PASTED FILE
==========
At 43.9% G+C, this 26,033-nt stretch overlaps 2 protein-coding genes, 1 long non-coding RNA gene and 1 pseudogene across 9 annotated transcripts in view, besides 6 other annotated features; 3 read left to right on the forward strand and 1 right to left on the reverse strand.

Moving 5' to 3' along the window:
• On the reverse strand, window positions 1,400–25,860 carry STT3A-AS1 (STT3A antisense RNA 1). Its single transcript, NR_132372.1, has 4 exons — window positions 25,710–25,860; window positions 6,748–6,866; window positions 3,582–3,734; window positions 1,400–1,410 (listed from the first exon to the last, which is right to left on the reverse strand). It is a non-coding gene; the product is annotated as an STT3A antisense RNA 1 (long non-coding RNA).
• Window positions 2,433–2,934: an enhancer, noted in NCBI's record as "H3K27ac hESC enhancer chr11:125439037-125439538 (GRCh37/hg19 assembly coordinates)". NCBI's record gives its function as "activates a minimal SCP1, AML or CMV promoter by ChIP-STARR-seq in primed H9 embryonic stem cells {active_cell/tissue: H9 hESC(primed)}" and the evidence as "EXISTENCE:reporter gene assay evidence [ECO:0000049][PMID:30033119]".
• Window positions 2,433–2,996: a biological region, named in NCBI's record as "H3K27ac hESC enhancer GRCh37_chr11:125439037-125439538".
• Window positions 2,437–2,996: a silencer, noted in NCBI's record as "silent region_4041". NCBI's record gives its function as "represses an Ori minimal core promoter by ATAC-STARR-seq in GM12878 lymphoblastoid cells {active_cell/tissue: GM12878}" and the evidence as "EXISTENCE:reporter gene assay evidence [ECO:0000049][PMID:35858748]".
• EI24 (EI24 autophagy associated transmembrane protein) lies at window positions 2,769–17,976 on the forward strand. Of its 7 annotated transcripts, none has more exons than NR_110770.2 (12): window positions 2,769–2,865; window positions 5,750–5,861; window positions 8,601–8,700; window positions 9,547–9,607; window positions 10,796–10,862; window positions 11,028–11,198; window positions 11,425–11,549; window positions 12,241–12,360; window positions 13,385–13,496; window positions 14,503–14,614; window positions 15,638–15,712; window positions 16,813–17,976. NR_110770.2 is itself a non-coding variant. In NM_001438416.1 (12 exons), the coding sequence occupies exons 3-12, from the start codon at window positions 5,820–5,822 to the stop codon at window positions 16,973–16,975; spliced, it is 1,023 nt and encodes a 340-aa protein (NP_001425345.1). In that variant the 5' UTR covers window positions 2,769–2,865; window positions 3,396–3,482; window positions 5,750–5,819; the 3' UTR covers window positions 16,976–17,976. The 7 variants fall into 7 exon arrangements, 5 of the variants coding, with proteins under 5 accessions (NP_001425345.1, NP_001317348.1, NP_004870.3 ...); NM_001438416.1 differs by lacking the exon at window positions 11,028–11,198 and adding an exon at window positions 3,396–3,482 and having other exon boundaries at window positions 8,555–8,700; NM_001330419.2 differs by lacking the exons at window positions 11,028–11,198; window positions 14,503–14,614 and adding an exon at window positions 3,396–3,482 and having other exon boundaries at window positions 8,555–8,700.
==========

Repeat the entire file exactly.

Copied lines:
At 43.9% G+C, this 26,033-nt stretch overlaps 2 protein-coding genes, 1 long non-coding RNA gene and 1 pseudogene across 9 annotated transcripts in view, besides 6 other annotated features; 3 read left to right on the forward strand and 1 right to left on the reverse strand.

Moving 5' to 3' along the window:
• On the reverse strand, window positions 1,400–25,860 carry STT3A-AS1 (STT3A antisense RNA 1). Its single transcript, NR_132372.1, has 4 exons — window positions 25,710–25,860; window positions 6,748–6,866; window positions 3,582–3,734; window positions 1,400–1,410 (listed from the first exon to the last, which is right to left on the reverse strand). It is a non-coding gene; the product is annotated as an STT3A antisense RNA 1 (long non-coding RNA).
• Window positions 2,433–2,934: an enhancer, noted in NCBI's record as "H3K27ac hESC enhancer chr11:125439037-125439538 (GRCh37/hg19 assembly coordinates)". NCBI's record gives its function as "activates a minimal SCP1, AML or CMV promoter by ChIP-STARR-seq in primed H9 embryonic stem cells {active_cell/tissue: H9 hESC(primed)}" and the evidence as "EXISTENCE:reporter gene assay evidence [ECO:0000049][PMID:30033119]".
• Window positions 2,433–2,996: a biological region, named in NCBI's record as "H3K27ac hESC enhancer GRCh37_chr11:125439037-125439538".
• Window positions 2,437–2,996: a silencer, noted in NCBI's record as "silent region_4041". NCBI's record gives its function as "represses an Ori minimal core promoter by ATAC-STARR-seq in GM12878 lymphoblastoid cells {active_cell/tissue: GM12878}" and the evidence as "EXISTENCE:reporter gene assay evidence [ECO:0000049][PMID:35858748]".
• EI24 (EI24 autophagy associated transmembrane protein) lies at window positions 2,769–17,976 on the forward strand. Of its 7 annotated transcripts, none has more exons than NR_110770.2 (12): window positions 2,769–2,865; window positions 5,750–5,861; window positions 8,601–8,700; window positions 9,547–9,607; window positions 10,796–10,862; window positions 11,028–11,198; window positions 11,425–11,549; window positions 12,241–12,360; window positions 13,385–13,496; window positions 14,503–14,614; window positions 15,638–15,712; window positions 16,813–17,976. NR_110770.2 is itself a non-coding variant. In NM_001438416.1 (12 exons), the coding sequence occupies exons 3-12, from the start codon at window positions 5,820–5,822 to the stop codon at window positions 16,973–16,975; spliced, it is 1,023 nt and encodes a 340-aa protein (NP_001425345.1). In that variant the 5' UTR covers window positions 2,769–2,865; window positions 3,396–3,482; window positions 5,750–5,819; the 3' UTR covers window positions 16,976–17,976. The 7 variants fall into 7 exon arrangements, 5 of the variants coding, with proteins under 5 accessions (NP_001425345.1, NP_001317348.1, NP_004870.3 ...); NM_001438416.1 differs by lacking the exon at window positions 11,028–11,198 and adding an exon at window positions 3,396–3,482 and having other exon boundaries at window positions 8,555–8,700; NM_001330419.2 differs by lacking the exons at window positions 11,028–11,198; window positions 14,503–14,614 and adding an exon at window positions 3,396–3,482 and having other exon boundaries at window positions 8,555–8,700.